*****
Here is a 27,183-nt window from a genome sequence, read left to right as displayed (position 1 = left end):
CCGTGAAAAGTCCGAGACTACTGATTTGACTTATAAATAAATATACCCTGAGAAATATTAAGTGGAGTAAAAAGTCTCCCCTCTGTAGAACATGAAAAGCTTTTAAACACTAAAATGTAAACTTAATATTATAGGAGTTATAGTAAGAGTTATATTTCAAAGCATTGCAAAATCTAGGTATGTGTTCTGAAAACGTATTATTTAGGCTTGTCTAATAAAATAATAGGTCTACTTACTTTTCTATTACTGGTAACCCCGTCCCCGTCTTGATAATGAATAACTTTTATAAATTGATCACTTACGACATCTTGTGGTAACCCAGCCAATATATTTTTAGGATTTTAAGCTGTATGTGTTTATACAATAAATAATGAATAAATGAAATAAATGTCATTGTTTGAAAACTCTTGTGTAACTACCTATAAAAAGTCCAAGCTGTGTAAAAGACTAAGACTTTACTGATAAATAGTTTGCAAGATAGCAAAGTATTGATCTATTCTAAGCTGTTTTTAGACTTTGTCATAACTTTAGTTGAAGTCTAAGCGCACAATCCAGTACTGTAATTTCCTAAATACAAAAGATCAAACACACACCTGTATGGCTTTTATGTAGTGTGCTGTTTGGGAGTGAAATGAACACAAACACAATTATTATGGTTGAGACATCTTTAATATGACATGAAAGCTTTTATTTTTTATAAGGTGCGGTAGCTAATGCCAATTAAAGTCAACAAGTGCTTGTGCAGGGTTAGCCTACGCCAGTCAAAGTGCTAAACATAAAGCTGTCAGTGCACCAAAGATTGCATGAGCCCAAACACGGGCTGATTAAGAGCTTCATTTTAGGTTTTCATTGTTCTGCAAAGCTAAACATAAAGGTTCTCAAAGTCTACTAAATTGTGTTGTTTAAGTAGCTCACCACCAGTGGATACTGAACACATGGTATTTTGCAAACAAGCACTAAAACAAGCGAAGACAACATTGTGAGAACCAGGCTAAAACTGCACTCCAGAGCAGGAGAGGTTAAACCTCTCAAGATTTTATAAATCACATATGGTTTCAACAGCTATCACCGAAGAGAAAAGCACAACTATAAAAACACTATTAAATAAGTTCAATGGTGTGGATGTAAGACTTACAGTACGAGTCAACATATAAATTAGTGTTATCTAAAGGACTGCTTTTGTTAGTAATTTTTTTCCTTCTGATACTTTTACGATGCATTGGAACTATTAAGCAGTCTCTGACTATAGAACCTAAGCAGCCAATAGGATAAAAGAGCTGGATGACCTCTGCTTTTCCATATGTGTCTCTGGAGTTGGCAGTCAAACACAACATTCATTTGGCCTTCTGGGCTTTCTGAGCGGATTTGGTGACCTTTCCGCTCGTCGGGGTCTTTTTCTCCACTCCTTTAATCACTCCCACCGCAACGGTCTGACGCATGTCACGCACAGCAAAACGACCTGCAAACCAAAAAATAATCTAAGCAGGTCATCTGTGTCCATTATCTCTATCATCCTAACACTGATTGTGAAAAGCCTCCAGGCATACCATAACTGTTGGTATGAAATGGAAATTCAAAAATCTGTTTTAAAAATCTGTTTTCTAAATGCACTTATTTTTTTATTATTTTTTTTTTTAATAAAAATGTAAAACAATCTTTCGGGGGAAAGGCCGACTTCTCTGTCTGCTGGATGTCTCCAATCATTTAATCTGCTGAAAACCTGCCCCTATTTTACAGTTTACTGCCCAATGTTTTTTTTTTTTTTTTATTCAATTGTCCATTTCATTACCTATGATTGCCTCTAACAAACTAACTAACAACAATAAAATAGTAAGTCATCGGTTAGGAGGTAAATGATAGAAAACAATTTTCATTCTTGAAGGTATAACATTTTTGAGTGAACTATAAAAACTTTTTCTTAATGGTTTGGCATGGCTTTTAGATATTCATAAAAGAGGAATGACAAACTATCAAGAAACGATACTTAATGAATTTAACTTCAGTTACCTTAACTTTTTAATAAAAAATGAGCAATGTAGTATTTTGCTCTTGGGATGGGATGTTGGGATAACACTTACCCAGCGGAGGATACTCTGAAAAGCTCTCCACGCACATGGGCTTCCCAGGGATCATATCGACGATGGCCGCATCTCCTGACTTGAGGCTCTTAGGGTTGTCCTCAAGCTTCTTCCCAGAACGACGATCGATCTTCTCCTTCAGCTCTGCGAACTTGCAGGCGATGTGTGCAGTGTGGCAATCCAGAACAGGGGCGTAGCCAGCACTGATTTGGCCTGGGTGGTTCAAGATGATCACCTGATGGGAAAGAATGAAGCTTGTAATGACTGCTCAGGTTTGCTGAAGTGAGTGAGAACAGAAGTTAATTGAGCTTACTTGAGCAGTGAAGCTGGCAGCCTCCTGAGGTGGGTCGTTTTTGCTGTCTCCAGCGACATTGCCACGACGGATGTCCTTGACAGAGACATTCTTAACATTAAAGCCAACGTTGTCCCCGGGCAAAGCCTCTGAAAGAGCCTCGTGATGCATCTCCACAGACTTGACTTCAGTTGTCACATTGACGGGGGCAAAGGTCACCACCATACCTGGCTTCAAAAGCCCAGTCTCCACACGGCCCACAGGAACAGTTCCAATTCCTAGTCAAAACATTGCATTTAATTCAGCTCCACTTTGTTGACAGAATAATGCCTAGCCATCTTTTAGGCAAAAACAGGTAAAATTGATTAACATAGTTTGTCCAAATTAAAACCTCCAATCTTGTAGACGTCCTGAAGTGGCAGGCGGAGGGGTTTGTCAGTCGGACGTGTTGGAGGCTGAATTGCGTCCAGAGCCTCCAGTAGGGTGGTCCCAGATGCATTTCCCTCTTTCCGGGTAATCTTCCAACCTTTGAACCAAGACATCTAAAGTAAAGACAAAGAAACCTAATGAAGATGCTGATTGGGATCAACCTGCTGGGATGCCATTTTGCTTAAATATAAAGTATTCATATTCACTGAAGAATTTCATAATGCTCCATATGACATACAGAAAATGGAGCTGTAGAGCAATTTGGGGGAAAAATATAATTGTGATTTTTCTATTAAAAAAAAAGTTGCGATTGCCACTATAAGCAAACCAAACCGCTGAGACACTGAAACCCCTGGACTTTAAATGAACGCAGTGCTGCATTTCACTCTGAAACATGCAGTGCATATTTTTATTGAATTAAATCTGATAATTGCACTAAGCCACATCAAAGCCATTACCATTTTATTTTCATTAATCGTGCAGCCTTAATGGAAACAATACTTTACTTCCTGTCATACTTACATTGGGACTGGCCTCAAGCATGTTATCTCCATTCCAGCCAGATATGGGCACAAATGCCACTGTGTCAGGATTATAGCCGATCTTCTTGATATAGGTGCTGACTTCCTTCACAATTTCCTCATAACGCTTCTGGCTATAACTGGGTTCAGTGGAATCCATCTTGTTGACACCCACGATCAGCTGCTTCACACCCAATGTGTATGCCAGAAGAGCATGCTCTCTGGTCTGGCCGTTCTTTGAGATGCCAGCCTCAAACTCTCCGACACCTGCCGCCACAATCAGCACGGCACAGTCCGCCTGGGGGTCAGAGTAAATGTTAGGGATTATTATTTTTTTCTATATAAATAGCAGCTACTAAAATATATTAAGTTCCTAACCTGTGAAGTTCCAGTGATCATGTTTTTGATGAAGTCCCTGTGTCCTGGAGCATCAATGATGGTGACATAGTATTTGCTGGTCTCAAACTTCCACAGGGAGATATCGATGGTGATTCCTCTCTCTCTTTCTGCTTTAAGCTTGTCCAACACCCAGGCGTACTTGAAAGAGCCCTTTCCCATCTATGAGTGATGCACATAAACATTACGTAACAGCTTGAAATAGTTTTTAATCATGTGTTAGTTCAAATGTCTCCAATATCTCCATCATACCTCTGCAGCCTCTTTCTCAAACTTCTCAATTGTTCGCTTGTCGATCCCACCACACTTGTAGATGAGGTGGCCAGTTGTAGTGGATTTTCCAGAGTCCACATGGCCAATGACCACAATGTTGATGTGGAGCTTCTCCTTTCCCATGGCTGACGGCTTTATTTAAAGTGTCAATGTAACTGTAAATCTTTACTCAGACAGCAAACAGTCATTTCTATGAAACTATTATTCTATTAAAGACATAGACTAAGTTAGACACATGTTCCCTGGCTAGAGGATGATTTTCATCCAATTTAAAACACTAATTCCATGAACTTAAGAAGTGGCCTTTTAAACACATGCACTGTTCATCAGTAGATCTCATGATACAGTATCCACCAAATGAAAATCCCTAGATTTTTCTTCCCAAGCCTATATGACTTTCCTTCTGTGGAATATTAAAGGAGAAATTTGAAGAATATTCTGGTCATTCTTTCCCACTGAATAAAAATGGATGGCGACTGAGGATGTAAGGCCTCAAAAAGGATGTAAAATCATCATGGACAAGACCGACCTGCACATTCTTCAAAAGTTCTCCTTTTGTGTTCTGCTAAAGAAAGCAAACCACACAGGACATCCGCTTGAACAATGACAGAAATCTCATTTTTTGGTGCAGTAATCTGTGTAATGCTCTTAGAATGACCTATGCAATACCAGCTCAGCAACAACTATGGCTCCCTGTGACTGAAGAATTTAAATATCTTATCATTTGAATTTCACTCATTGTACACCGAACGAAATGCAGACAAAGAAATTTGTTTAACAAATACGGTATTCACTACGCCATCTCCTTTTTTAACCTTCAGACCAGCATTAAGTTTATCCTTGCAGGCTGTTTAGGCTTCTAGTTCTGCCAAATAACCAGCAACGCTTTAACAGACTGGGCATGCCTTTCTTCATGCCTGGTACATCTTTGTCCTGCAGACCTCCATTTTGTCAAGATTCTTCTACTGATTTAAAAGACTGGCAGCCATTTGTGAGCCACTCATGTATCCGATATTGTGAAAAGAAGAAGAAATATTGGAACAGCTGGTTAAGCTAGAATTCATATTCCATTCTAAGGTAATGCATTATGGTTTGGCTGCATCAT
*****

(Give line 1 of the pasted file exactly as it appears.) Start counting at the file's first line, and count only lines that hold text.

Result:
Here is a 27,183-nt window from a genome sequence, read left to right as displayed (position 1 = left end):